The governments of the Western Balkans have come together on the occasion of the Western Balkans OGP Dialogue 2015, in Tirana, Albania, on September 10-11, 2015. The event gathered around 250 participants from Western Balkan countries (Albania, Bosnia – Herzegovina, Montenegro, Serbia, Macedonia, Kosovo) and beyond (UK, Croatia, Georgia, Poland etc.) representing both governments and civil societies.
It is quite remarkable that civil society organizations from Bosnia and Herzegovina, Kosovo, Montenegro, Macedonia, Serbia and Albania have managed to coordinate their work with governments, parliaments for the first time within the OGP framework. That’s what’s unique about OGP, it brings together engagement and action from governments and civil society alike.
Albania, Macedonia, Montenegro and Serbia are currently preparing and implementing their National Action Plans 2014- 2016. In June 2014, Kosovo made a commitment to join the OGP, and in September 2014 Bosnia and Herzegovina became the latest signatory country of the OGP. So, Western Balkans OGP Dialogue was an excellent opportunity for the Open Government movement in the Western Balkans countries and beyond.
The Western Balkans OGP Dialogue agenda was designed to encourage participants to learn from others about effective efforts to strengthen open government and how to overcome problems rose during the process. OGP Balkan Dialogue invites governments and civil society organizations of OGP member countries that experience immigration or transition of refugees, to act upon that humanitarian and human rights crisis in the spirit of proactive openness. The event included sessions on priority topics: High-level political commitment to OGP and EU accession, open data, improving public services, safer communities, anti-corruption, open budgeting, legislative openness etc.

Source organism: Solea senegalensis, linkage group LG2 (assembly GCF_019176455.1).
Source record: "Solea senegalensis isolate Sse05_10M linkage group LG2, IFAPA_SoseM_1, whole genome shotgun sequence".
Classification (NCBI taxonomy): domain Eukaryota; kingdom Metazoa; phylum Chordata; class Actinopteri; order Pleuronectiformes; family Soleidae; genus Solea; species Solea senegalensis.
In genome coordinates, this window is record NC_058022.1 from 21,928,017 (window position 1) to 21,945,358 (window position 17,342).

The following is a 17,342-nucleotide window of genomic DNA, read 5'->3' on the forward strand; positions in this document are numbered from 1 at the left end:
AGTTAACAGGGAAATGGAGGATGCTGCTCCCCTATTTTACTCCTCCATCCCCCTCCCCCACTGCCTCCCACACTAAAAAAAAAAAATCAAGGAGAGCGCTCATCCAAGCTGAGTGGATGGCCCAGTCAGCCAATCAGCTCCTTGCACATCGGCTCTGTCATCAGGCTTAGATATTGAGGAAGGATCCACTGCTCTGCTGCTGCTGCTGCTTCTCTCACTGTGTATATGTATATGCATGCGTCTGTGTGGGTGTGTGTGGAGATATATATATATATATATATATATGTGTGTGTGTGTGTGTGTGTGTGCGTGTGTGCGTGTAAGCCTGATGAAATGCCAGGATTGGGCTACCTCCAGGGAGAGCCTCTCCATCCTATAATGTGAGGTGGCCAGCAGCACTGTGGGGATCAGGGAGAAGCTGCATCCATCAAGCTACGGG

The main result of this conference was the establishment of a Regional Forum, whereby Governments and CSOs of the WB will have the opportunity to share experiences from their respective countries of how openness can improve public services, drive economic growth, reduce poverty and corruption, and restore public faith in government. The regional approach will serve to highlight good practices and successful initiatives, address the challenges faced, and establish regional support and peer-exchange mechanisms.